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opinions please (am I being over-sensitive)

Discussion in 'Primary' started by blundellgirl43, Mar 4, 2012.

  1. blundellgirl43

    blundellgirl43 New commenter

    I'm having a bit of difficulty lately and I don't know whether I am being over-sensitive or I'm justified in feeling a little over-criticised.
    In the passed 4 weeks I have been told I shouldn't have sent children to find a first aider (who should have been in the corridor but wasn't) as it could have endangered them. Been told I should have not checked with the head over an issue that concerned my class only, Been questioned why I have changed groups in the class (top set Literacy) and been told I should have done something for another year group as well as mine as 'we work as a team' (even though things have been arranged in other classes without including mine).
    Other things have happened which make me feel that my professionalism is being questioned. I spend my lunch hour eating and preparing for the afternoon and marking 1 set of books but am criticised for not spending the hour having lunch with the rest of the team. Personally I would rather mark books during school time than take them home, it doesn't mean I am ignoring everyone ( I do spend time with everyone else when I am having PPA in the afternoon).
    Am I being over-sensitive, honest opinions please.
  2. hammie

    hammie Lead commenter

    no you are not, especially if all of the comments are coming from one person.
    in particular, You are entirely free to spend your lunch time as you find best. I have sometimes visitied staff rooms, sometimes not. Conversations about childbirth and the aftermath as often found in one of my schools got tedious after the tenth time of hearing so i ate in my room, in the summer i go and sit int he small quads to get some light and air etc etc.
    The best SMT I have worked under tend to keep away from the staff room and leave it as us lower grade's letting off steam room.
    I hate leaders who tell you what you should have done after the event!
  3. harsh-but-fair

    harsh-but-fair Lead commenter

    Welcome to TES, blundellgirl.
  4. I think is easy to feel "got at". Especially when several things combine together. I go through periods when I feel that every criticism is aimed at me. It probably isn't, but I do wonder. I work really hard and, though I am not arrogant enough to say I am an amazing teacher, I am not bad at it. I am always doing my best to improve and do go the extra mile. I think I am valued, but it doesn't always feel like it.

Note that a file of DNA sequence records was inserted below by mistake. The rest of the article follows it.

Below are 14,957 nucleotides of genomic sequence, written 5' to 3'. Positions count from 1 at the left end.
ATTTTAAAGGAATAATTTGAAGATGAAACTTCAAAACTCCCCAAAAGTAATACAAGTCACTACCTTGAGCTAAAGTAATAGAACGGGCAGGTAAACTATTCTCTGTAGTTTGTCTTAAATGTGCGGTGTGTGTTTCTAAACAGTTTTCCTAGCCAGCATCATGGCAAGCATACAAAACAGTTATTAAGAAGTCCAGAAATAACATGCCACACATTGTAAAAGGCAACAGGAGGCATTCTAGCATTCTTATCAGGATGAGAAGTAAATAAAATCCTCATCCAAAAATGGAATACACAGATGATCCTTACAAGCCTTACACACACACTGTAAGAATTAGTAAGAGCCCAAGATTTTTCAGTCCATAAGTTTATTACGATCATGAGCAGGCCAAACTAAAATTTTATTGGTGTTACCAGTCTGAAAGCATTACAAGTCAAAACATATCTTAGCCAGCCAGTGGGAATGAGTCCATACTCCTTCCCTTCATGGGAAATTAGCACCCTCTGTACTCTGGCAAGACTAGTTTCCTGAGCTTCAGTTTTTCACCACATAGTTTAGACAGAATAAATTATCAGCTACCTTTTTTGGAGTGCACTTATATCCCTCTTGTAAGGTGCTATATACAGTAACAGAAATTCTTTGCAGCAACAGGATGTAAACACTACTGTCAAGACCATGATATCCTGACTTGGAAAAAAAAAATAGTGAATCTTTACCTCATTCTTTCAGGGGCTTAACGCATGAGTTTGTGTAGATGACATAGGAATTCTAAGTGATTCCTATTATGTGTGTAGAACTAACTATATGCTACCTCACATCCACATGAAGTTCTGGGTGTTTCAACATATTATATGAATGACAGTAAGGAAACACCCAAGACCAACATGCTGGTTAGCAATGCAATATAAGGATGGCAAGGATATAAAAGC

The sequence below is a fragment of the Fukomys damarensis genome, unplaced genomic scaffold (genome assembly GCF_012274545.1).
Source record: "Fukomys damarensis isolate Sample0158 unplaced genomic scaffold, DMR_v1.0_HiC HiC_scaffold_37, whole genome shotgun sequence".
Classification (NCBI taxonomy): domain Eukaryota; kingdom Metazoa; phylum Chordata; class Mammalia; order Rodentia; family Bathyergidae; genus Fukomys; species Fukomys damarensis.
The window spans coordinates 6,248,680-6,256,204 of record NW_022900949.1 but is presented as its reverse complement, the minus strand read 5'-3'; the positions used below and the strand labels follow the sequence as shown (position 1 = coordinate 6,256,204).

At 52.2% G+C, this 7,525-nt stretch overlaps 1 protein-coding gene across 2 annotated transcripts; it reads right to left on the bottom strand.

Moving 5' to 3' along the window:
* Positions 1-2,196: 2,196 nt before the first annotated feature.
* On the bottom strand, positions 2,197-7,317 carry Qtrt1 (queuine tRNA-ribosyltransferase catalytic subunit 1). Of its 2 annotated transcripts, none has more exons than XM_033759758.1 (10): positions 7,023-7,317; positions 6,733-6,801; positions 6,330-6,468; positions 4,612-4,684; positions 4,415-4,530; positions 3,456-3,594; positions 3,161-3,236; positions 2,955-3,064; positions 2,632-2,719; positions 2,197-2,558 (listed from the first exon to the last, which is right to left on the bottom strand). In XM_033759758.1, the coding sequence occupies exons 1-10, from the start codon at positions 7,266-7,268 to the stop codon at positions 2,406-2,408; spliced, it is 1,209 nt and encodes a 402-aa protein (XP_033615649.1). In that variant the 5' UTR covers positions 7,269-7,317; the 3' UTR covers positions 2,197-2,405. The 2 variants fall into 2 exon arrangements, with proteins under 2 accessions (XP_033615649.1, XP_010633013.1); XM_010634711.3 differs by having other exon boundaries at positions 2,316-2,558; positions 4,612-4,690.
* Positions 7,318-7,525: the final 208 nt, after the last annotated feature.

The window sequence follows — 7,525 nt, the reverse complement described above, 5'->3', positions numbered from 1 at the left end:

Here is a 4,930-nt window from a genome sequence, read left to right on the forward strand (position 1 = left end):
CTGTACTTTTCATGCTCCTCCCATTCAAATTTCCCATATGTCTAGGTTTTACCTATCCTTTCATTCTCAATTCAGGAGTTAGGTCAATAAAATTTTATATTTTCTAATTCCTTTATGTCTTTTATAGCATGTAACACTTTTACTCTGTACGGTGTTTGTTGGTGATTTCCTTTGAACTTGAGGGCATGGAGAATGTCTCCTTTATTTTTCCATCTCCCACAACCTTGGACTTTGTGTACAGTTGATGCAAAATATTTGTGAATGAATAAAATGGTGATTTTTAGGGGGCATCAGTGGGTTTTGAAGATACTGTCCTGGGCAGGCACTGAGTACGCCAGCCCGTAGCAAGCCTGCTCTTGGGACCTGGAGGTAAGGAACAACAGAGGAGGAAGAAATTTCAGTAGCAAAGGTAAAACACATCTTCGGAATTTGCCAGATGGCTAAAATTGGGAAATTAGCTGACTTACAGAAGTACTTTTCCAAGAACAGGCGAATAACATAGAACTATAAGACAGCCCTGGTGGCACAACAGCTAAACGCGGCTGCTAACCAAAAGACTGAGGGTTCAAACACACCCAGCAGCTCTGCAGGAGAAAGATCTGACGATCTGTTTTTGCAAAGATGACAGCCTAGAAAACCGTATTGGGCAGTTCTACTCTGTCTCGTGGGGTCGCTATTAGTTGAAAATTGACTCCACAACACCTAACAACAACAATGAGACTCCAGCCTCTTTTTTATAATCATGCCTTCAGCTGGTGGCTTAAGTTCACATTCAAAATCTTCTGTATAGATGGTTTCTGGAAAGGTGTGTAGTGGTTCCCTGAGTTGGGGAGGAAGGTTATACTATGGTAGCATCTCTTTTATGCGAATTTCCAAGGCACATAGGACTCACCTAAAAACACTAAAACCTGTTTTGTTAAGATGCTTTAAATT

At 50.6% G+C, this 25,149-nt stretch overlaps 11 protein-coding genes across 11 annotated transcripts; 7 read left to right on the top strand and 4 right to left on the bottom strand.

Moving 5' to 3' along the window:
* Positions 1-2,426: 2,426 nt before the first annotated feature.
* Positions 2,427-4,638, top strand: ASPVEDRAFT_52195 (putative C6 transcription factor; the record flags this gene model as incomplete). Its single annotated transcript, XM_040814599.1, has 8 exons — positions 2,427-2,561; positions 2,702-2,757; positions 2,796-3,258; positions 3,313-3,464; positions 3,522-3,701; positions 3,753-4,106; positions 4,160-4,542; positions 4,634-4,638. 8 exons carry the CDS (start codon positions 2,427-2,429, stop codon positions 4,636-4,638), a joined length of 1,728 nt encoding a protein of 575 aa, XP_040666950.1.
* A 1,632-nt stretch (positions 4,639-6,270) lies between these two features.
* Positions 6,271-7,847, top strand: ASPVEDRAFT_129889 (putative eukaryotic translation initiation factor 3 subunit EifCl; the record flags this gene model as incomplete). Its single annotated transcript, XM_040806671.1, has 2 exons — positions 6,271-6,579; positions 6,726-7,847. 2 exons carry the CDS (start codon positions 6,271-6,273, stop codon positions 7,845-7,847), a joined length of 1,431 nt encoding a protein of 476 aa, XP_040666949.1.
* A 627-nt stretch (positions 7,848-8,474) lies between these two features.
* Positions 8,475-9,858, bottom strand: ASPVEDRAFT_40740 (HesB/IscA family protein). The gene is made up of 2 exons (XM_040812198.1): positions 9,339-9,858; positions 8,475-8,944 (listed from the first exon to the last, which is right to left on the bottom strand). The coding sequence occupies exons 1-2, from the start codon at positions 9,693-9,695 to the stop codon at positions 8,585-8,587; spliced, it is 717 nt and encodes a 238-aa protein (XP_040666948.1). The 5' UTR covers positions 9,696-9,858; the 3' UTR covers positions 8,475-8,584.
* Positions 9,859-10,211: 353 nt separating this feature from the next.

Everyone needs a bit of praise and acknowledgement sometimes. HTs have a lot on their plates and forget that praise is a good management tool - just as teachers can forget to praise the child who always works hard and doesn't cause trouble. TES is a good place to moan and let off steam though. I'm sure you are not being "got at", and well done for not taking marking home... don't be ashamed of wanting to have a life.

    ROSIEGIRL Senior commenter

    Who is doing the criticising?
    Is it the HT or a team leader or member?
  6. blundellgirl43

    blundellgirl43 New commenter

    To be honest it is several members of the team (lower KS2). The headteacher has never criticised me as she knows how I teach from a previous school.
    Feeling a little better after venting my frustration, thank you.
    Will go in tomorrow with a renewed sense of purpose, I am there to teach the children.
  7. littlerussell

    littlerussell New commenter

    My suspicion
    Practising my inference skills here ...
    The headteacher is relatively new.
    You have previously worked with the headteacher.
    The headteacher is concerned about progress in Lower KS2 (this is a pattern nationally).
    The lower KS2 team members feel under threat and that you are some kind of "whizz kid" brought who doesn't want to fit into their long established systems.
    The only comment I would take much notice of is the lunchtime one. It might be in your interests to spend the occasional lunchtime each week eating with these people if it helps build up communication. Ask them for ideas for things as often as they can, help them to see that you are interested in their opinions - even if you don't follow it!
    I am not at all suggesting that any of this is your fault - it's their attitude which is the problem. You are more likely to solve the problem, though, by getting as "on side" with them as you can without compromising what you do in your own classroom.
  8. blundellgirl43

    blundellgirl43 New commenter

    Thanks for the advice, you have hit the nail on the head. Will spend more lunchtimes (not all) with them and see what happens. I don't want to tread on anyone's toes and I certainly don't think I have all the answers. Will keep you posted.

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